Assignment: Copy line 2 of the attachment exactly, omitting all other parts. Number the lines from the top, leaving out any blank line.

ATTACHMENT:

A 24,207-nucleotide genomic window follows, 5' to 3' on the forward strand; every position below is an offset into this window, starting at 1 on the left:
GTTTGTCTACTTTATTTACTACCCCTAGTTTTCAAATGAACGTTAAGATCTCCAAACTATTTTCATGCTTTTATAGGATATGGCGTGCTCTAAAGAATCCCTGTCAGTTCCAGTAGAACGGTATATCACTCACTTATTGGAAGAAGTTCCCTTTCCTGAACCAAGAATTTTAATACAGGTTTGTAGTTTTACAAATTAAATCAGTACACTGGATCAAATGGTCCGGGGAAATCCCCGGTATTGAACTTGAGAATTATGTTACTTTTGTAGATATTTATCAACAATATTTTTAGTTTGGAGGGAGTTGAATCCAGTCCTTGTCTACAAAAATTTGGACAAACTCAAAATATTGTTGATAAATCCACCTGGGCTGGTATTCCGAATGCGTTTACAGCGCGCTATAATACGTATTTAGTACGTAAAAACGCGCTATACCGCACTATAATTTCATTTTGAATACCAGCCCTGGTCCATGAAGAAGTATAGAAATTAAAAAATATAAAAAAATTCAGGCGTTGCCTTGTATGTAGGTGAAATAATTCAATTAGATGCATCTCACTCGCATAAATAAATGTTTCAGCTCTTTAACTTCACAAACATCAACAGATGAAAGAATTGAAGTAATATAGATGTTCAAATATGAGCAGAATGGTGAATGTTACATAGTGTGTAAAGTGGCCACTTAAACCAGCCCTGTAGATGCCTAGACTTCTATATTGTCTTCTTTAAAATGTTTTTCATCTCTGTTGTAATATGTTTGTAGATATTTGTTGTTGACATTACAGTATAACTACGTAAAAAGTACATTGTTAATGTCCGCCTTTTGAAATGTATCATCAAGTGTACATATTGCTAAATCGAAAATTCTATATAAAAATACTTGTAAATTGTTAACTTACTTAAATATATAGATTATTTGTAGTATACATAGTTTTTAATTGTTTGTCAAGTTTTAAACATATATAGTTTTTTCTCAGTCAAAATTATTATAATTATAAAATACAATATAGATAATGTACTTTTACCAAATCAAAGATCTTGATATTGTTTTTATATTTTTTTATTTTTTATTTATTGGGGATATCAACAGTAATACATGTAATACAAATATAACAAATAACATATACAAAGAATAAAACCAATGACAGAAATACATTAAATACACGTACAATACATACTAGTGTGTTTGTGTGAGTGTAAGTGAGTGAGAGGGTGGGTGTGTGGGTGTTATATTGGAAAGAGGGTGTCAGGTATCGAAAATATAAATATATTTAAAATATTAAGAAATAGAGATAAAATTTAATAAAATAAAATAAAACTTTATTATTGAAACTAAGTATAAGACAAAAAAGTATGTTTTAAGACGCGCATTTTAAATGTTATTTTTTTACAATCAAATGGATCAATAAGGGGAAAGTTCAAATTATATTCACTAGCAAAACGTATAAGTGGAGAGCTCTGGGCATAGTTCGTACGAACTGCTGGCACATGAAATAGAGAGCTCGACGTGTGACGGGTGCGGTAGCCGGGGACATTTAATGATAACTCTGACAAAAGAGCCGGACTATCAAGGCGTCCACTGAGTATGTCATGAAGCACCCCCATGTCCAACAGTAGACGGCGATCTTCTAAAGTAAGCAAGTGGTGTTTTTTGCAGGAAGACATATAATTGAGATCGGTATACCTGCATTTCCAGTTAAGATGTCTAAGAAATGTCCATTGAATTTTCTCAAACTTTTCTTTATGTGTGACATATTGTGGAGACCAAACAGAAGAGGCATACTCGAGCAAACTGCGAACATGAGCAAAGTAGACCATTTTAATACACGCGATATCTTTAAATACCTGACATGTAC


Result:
GTTTGTCTACTTTATTTACTACCCCTAGTTTTCAAATGAACGTTAAGATCTCCAAACTATTTTCATGCTTTTATAGGATATGGCGTGCTCTAAAGAATCCCTGTCAGTTCCAGTAGAACGGTATATCACTCACTTATTGGAAGAAGTTCCCTTTCCTGAACCAAGAATTTTAATACAGGTTTGTAGTTTTACAAATTAAATCAGTACACTGGATCAAATGGTCCGGGGAAATCCCCGGTATTGAACTTGAGAATTATGTTACTTTTGTAGATATTTATCAACAATATTTTTAGTTTGGAGGGAGTTGAATCCAGTCCTTGTCTACAAAAATTTGGACAAACTCAAAATATTGTTGATAAATCCACCTGGGCTGGTATTCCGAATGCGTTTACAGCGCGCTATAATACGTATTTAGTACGTAAAAACGCGCTATACCGCACTATAATTTCATTTTGAATACCAGCCCTGGTCCATGAAGAAGTATAGAAATTAAAAAATATAAAAAAATTCAGGCGTTGCCTTGTATGTAGGTGAAATAATTCAATTAGATGCATCTCACTCGCATAAATAAATGTTTCAGCTCTTTAACTTCACAAACATCAACAGATGAAAGAATTGAAGTAATATAGATGTTCAAATATGAGCAGAATGGTGAATGTTACATAGTGTGTAAAGTGGCCACTTAAACCAGCCCTGTAGATGCCTAGACTTCTATATTGTCTTCTTTAAAATGTTTTTCATCTCTGTTGTAATATGTTTGTAGATATTTGTTGTTGACATTACAGTATAACTACGTAAAAAGTACATTGTTAATGTCCGCCTTTTGAAATGTATCATCAAGTGTACATATTGCTAAATCGAAAATTCTATATAAAAATACTTGTAAATTGTTAACTTACTTAAATATATAGATTATTTGTAGTATACATAGTTTTTAATTGTTTGTCAAGTTTTAAACATATATAGTTTTTTCTCAGTCAAAATTATTATAATTATAAAATACAATATAGATAATGTACTTTTACCAAATCAAAGATCTTGATATTGTTTTTATATTTTTTTATTTTTTATTTATTGGGGATATCAACAGTAATACATGTAATACAAATATAACAAATAACATATACAAAGAATAAAACCAATGACAGAAATACATTAAATACACGTACAATACATACTAGTGTGTTTGTGTGAGTGTAAGTGAGTGAGAGGGTGGGTGTGTGGGTGTTATATTGGAAAGAGGGTGTCAGGTATCGAAAATATAAATATATTTAAAATATTAAGAAATAGAGATAAAATTTAATAAAATAAAATAAAACTTTATTATTGAAACTAAGTATAAGACAAAAAAGTATGTTTTAAGACGCGCATTTTAAATGTTATTTTTTTACAATCAAATGGATCAATAAGGGGAAAGTTCAAATTATATTCACTAGCAAAACGTATAAGTGGAGAGCTCTGGGCATAGTTCGTACGAACTGCTGGCACATGAAATAGAGAGCTCGACGTGTGACGGGTGCGGTAGCCGGGGACATTTAATGATAACTCTGACAAAAGAGCCGGACTATCAAGGCGTCCACTGAGTATGTCATGAAGCACCCCCATGTCCAACAGTAGACGGCGATCTTCTAAAGTAAGCAAGTGGTGTTTTTTGCAGGAAGACATATAATTGAGATCGGTATACCTGCATTTCCAGTTAAGATGTCTAAGAAATGTCCATTGAATTTTCTCAAACTTTTCTTTATGTGTGACATATTGTGGAGACCAAACAGAAGAGGCATACTCGAGCAAACTGCGAACATGAGCAAAGTAGACCATTTTAATACACGCGATATCTTTAAATACCTGACATGTAC